Table of Contents
- 1 How do George and Hazel react to seeing their son at the end of the story?
- 2 What quality of life do George and Hazel have?
- 3 Why can’t Hazel remember her sad?
- 4 Why did the ballerina agree to remove her handicaps and dance?
- 5 How did George and Hazel react to the death of their son?
- 6 How did George and Hazel react to Harrison Bergeron?
How do George and Hazel react to seeing their son at the end of the story?
When Hazel asks what caused him to cry, George responds by saying, “Something real sad on television” (Vonnegut, 6). Because of the handicaps that George has, his reaction to his son’s murder is brief, and because of Hazel’s “low” intelligence and short attention span, hers is also underwhelming.
What quality of life do George and Hazel have?
Hazel and George Bergeron lead lives that are entirely controlled by their government. They have had to surrender their civil rights. Their genius son Harrison has been imprisoned for plotting to overthrow the government.
Why don t George and Hazel remember anything at the end of the story?
Why don’t George and Hazel try to remember what they saw? They do not tolerate criticism of the government. They know it had something to do with Harrison. They lack the ability to remember.
Do Harrison’s parents realize that he has been killed How do they feel about that?
Harrison’s parents are not emotionally affected much at all by the death of their son because they cannot be. She calls George “honeybunch,” but the word feels void of emotion. Hazel’s intelligence only allows the most basic of human responses.
Why can’t Hazel remember her sad?
Hazel is crying at the end of “Harrison Bergeron” because she has just witnessed the horrific murder of her own son, Harrison, broadcast on television. Tragically, she quickly forgets what has made her feel sad.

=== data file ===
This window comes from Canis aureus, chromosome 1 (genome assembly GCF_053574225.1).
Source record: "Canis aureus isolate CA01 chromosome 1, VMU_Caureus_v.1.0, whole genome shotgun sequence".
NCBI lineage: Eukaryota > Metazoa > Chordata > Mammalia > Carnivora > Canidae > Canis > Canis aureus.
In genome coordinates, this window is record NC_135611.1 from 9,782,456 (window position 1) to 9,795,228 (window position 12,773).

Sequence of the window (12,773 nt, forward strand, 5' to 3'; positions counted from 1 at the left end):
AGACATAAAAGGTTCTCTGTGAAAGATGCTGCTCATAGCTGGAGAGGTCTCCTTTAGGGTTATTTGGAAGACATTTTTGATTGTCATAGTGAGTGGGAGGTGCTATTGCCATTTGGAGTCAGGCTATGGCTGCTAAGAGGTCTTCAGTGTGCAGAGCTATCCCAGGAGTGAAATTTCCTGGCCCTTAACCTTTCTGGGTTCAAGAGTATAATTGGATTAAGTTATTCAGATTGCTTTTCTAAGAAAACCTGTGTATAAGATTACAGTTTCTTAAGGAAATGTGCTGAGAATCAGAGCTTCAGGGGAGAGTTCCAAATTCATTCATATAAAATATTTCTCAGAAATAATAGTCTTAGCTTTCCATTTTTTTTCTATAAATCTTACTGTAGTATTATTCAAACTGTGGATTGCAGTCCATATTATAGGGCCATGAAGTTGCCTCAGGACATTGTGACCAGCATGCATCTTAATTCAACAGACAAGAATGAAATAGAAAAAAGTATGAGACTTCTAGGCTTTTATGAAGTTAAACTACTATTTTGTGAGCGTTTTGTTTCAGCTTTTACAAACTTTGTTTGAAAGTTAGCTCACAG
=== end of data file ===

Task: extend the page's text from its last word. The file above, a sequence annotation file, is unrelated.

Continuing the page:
Why did the ballerina agree to remove her handicaps and dance?
Her handicaps are preventing her from reaching her true potential, as intended by the handicap laws; nobody can be better than anyone else, and so her abilities are negated to keep her “average.” If she is the same ballerina, then her true potential was truly extraordinary, because as soon as she removes the handicaps …
What does Hazel say she would do if she were the Handicapper General?
If she were Handicapper General, Hazel says, she would create a chime noise to use on Sundays, which she thinks would produce a religious effect. The narrator explains that Hazel strongly resembles Diana Moon Glampers, Handicapper General.
Why are George and Hazel unable to show emotion?
George and Hazel notice something is different, but cannot comprehend it. They are incapable of showing intense emotion. They are emotionally illiterate because of social conditioning by the state as well as handicaps put on people like George. The state is able to control people this way.
How did George and Hazel react to the death of their son?
Although they enjoy an easy companionship with each other, in this case they should have experienced an intense bonding over the death of their son. Instead, Hazel comments inanely upon the “doozy” of a transmission George has just received in his ear, and the two of them banter with the lamest of jokes.
How did George and Hazel react to Harrison Bergeron?
George’s wife, Hazel, can only think of things in short bursts, which means she cannot truly understand or comprehend the significance of her son on the television screen. When Harrison’s picture is initially shown on the screen, George recognizes his son but immediately forgets what he is watching after a loud sound goes off in his head.
Why are George and Hazel emotionally illiterate in Fahrenheit 451?
They are emotionally illiterate because of social conditioning by the state as well as handicaps put on people like George. The state is able to control people this way. Society in Fahrenheit 451 is also dystopian nightmare. The state promotes superficial emotions. They control people by promoting superficial lives and thoughts.